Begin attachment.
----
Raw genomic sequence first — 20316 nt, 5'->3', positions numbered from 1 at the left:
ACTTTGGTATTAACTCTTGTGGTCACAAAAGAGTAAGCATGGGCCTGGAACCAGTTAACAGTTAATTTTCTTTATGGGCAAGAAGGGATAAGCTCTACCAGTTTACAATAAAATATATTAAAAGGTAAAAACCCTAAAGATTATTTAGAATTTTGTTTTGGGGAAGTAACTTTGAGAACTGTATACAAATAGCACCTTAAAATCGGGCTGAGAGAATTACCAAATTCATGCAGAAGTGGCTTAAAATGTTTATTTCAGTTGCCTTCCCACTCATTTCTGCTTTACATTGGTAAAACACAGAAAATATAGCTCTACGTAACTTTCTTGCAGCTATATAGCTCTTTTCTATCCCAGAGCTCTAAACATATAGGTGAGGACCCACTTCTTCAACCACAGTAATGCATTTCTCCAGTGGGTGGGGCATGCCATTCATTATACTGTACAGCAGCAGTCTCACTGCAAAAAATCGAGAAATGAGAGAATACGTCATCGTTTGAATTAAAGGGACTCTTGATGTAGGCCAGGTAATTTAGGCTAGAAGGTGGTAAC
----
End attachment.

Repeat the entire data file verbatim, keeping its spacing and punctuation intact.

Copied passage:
Raw genomic sequence first — 20316 nt, 5'->3', positions numbered from 1 at the left:
ACTTTGGTATTAACTCTTGTGGTCACAAAAGAGTAAGCATGGGCCTGGAACCAGTTAACAGTTAATTTTCTTTATGGGCAAGAAGGGATAAGCTCTACCAGTTTACAATAAAATATATTAAAAGGTAAAAACCCTAAAGATTATTTAGAATTTTGTTTTGGGGAAGTAACTTTGAGAACTGTATACAAATAGCACCTTAAAATCGGGCTGAGAGAATTACCAAATTCATGCAGAAGTGGCTTAAAATGTTTATTTCAGTTGCCTTCCCACTCATTTCTGCTTTACATTGGTAAAACACAGAAAATATAGCTCTACGTAACTTTCTTGCAGCTATATAGCTCTTTTCTATCCCAGAGCTCTAAACATATAGGTGAGGACCCACTTCTTCAACCACAGTAATGCATTTCTCCAGTGGGTGGGGCATGCCATTCATTATACTGTACAGCAGCAGTCTCACTGCAAAAAATCGAGAAATGAGAGAATACGTCATCGTTTGAATTAAAGGGACTCTTGATGTAGGCCAGGTAATTTAGGCTAGAAGGTGGTAAC